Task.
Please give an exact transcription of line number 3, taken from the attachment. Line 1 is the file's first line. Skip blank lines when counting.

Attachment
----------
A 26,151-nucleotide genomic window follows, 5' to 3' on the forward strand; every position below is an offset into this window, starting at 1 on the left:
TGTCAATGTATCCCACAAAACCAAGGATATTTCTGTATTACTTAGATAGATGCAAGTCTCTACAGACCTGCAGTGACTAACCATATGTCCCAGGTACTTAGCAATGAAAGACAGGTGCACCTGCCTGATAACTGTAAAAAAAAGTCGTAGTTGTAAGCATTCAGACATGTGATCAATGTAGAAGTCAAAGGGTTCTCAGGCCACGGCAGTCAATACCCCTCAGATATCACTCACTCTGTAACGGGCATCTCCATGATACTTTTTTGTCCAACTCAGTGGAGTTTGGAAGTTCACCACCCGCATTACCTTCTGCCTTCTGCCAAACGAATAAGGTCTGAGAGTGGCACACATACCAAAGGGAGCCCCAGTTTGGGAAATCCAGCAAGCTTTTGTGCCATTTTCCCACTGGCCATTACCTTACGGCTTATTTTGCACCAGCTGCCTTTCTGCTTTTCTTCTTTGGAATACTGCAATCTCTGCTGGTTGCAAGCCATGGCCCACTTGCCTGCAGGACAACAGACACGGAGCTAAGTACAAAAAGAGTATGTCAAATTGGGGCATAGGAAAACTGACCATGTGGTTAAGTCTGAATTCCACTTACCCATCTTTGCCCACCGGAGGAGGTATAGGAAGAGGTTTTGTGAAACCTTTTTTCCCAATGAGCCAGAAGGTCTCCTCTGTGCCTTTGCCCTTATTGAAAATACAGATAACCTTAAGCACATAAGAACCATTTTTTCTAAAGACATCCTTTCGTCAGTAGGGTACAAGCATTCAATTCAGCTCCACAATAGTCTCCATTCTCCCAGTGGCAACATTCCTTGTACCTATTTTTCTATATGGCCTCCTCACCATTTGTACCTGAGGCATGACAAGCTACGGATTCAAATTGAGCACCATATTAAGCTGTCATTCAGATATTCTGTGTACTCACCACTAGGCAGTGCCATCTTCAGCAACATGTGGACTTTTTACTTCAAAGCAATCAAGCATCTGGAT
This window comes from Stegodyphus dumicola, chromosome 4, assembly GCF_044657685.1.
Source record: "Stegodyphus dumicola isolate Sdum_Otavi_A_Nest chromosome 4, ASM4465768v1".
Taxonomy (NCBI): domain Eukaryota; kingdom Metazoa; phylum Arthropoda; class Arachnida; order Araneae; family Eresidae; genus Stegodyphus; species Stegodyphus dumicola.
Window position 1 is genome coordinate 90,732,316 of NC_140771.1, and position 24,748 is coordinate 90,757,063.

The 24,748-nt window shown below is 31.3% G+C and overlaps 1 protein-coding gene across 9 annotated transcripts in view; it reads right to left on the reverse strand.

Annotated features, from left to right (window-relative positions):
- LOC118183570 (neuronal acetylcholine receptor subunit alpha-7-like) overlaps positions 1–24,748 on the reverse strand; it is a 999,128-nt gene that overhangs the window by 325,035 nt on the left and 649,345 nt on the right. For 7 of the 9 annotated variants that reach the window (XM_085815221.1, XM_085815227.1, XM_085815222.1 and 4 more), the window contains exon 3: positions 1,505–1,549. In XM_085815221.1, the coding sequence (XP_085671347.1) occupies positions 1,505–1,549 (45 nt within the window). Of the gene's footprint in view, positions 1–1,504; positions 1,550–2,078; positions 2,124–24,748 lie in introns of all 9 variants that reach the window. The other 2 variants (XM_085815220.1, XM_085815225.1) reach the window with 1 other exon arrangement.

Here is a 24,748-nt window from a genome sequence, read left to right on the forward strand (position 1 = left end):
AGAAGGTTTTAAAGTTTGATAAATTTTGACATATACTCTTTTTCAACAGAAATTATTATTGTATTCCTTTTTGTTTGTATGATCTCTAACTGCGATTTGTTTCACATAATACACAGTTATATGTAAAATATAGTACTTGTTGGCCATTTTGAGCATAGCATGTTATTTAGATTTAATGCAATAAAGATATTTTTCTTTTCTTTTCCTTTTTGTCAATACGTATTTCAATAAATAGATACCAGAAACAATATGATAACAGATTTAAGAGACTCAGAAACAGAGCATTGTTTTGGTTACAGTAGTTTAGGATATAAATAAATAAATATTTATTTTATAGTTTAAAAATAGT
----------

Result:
This window comes from Stegodyphus dumicola, chromosome 4, assembly GCF_044657685.1.